Friday, November 7, 2014

A king is dead: Harry Pearson passes

Though I never met the man, I was saddened to learn this week of Harry Pearson's death. Perhaps the last of a particularly iconoclastic breed, he is of course famous for founding The Absolute Sound and raising the critical evaluation of audio products to the level of serious journalism.  Over the years he gave a start to many budding reviewers and seemed quite happy to entertain and annoy in equal measure. I found his writing compelling if sometimes a bit too heavy on self-promotion (his superlist, his naming of his own 'Pearson's Rule of Thirds' to describe speaker positioning that many folks use, and his constant reminder that he invented words to describe sound, just so we would all know) but there's no doubting that his words mattered.

I expect TAS has some special commentary coming attached to their announcement, but I heard the news first from Albert Von Schweikert's posting on the Audio Circle site where he relates some of his early experiences with HP. Apparently the man had a tendency to rack up expensive dinners on manufacturers' tabs if invited to dinner, an aspect of HP's character confirmed by Michael Fremer in his account of life with the man. Micheal's entry is really the best I've read: personal, honest, and balancing appropriate respect with an acknowledgement of the man's flaws. The end of Harry's tenure with TAS seems to be a sore point and there is little doubt that HP's output over the last few years of his life seemed a tad below his usual standard but that is no crime. His expectations and treatment of some manufacturers might be a different story if we are to accept some accounts but that's for others who actually have to facts to determine.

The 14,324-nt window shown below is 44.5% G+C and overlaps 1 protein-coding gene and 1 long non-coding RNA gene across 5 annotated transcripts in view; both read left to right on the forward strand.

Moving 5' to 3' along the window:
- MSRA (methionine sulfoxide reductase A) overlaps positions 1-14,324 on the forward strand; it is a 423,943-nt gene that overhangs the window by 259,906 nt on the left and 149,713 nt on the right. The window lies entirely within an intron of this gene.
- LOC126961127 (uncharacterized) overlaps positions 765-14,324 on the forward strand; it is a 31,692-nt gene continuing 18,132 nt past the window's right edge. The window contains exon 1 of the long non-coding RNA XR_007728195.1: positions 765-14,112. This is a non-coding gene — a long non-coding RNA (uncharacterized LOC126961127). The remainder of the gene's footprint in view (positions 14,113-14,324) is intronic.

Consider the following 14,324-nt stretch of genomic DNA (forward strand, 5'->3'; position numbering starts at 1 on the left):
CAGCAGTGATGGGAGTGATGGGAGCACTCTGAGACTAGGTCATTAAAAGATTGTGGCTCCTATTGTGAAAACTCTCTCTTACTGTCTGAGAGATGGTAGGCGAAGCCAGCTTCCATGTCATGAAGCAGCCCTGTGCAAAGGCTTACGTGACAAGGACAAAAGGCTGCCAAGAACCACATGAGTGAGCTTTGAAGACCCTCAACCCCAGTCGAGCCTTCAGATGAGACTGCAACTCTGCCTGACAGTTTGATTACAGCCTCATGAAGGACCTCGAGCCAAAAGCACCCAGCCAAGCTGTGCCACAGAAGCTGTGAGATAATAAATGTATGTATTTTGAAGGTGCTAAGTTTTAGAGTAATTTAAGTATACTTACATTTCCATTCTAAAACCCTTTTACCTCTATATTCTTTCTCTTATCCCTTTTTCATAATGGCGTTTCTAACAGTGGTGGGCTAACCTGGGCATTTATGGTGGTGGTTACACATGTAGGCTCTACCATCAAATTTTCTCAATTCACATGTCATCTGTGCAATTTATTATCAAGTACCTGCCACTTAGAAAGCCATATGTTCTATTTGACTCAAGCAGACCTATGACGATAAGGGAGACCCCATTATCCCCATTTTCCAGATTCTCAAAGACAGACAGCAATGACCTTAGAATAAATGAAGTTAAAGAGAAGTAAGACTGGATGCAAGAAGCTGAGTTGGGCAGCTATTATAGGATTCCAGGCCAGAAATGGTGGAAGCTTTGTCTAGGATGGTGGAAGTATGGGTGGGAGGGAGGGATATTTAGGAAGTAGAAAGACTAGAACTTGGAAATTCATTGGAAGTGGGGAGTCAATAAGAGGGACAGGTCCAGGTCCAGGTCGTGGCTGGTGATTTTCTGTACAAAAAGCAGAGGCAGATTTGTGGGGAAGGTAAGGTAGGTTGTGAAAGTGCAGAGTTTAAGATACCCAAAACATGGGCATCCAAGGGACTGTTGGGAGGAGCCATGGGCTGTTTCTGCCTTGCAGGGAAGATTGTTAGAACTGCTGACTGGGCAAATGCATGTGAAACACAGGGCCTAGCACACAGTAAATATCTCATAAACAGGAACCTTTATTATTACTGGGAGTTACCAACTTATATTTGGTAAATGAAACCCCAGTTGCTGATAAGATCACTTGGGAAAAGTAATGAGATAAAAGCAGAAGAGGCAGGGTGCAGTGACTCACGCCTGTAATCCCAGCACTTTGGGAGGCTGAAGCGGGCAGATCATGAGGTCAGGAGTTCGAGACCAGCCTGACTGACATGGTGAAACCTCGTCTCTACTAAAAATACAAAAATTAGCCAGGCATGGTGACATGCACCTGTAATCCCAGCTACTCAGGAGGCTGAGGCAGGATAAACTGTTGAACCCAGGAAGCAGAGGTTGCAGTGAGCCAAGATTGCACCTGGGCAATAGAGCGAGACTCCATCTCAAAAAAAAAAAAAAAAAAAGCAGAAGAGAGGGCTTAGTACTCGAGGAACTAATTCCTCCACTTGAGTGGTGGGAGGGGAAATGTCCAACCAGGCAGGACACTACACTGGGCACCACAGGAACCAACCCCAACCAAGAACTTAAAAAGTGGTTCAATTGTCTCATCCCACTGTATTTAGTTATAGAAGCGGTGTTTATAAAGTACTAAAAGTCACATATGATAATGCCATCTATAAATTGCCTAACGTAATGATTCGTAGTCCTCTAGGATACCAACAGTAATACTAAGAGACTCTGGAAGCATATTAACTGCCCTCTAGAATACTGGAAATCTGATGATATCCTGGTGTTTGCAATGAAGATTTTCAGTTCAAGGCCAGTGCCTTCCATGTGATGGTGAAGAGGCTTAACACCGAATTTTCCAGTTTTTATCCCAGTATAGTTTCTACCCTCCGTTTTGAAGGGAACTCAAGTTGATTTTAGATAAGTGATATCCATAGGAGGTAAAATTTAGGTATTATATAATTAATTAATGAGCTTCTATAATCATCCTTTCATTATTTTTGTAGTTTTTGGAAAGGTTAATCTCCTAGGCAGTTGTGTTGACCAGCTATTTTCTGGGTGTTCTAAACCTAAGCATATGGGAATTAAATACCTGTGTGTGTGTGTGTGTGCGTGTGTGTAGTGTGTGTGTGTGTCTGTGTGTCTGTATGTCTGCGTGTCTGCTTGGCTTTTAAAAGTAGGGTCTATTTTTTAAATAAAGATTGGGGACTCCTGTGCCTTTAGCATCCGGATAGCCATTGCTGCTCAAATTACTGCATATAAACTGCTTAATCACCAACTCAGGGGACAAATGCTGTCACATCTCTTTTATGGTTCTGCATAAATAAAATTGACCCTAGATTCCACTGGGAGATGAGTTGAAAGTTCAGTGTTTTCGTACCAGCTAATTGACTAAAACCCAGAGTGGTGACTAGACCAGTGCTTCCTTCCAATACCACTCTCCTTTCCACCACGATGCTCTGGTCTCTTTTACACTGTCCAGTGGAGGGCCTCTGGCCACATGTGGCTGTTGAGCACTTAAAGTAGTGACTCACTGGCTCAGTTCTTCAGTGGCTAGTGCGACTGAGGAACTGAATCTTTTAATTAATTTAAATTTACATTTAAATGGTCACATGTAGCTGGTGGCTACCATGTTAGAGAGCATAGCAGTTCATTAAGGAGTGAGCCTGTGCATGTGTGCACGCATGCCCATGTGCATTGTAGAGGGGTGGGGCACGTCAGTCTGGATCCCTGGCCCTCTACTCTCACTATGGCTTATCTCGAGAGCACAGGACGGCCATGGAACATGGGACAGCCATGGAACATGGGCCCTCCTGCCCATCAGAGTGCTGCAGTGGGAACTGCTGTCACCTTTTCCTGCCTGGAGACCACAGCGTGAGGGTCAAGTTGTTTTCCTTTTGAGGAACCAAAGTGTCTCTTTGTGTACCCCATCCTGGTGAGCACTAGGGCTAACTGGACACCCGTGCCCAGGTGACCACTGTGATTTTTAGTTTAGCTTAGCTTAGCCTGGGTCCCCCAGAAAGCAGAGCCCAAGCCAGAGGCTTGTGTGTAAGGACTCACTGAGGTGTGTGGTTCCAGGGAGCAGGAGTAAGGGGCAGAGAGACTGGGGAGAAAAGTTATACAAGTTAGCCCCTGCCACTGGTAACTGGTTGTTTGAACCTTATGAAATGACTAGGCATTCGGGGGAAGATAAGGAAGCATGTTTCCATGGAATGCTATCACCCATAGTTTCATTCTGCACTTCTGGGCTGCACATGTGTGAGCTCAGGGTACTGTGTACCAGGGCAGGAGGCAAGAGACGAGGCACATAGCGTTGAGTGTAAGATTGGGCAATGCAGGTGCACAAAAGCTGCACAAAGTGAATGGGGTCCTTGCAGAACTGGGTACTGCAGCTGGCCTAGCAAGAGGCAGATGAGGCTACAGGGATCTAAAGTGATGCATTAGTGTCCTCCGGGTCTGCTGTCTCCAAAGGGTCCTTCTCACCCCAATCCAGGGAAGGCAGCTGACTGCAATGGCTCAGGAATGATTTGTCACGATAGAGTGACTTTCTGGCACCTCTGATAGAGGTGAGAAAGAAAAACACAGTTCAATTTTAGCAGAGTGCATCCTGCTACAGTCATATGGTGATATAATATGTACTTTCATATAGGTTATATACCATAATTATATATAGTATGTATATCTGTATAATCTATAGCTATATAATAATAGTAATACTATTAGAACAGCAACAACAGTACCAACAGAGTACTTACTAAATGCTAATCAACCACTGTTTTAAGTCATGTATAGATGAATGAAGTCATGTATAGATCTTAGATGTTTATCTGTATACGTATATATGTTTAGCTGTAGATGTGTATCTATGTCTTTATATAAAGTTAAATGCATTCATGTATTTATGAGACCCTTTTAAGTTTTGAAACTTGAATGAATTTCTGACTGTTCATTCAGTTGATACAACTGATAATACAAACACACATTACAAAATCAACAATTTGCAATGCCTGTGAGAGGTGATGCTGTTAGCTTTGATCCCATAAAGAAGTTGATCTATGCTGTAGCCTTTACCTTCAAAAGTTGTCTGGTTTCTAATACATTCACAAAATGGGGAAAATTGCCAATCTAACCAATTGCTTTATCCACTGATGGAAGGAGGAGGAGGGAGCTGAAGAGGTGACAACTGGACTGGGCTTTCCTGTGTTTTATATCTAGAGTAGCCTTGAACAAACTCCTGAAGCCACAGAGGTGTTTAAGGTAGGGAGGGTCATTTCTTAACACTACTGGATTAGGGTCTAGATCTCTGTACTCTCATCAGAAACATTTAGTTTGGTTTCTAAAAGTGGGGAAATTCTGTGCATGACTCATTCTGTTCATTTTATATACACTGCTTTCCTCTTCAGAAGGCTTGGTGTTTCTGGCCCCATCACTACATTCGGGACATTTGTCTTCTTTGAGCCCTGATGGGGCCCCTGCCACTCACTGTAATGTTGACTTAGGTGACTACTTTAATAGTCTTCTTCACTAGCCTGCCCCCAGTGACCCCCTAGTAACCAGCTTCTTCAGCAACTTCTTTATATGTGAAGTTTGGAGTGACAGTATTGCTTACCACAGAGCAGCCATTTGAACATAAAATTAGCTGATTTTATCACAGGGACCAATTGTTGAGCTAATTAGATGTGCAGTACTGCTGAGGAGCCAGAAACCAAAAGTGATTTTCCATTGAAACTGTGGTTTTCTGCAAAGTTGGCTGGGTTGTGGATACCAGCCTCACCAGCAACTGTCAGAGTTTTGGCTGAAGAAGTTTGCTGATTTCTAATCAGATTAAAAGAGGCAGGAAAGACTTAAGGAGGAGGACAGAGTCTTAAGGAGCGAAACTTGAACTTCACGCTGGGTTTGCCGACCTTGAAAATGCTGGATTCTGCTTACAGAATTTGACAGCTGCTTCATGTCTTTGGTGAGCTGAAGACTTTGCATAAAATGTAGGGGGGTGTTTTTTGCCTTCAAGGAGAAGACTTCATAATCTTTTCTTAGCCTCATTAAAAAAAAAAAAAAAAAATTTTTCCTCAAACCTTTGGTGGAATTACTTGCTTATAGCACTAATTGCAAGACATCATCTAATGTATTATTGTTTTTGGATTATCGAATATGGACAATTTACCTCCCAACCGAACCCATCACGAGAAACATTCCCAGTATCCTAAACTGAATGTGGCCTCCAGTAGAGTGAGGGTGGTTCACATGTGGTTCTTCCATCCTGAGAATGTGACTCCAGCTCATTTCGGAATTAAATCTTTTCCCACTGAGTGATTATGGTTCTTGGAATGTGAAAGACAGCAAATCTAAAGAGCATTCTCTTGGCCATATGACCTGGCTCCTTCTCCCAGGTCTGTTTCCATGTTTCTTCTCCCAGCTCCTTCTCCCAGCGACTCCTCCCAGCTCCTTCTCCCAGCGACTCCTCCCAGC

For me, there are few audio writers who compel one to read on in the hope of some enlightenment, some insight into a new quality in reproduction or some special recording that I needed to hear. This is not a criticism, it is an observation that writing about audio is not high art, but Harry sometimes made it seem so. We who love music and the technologies of its reproduction are all worse off for his passing. Enjoy his legacy. 

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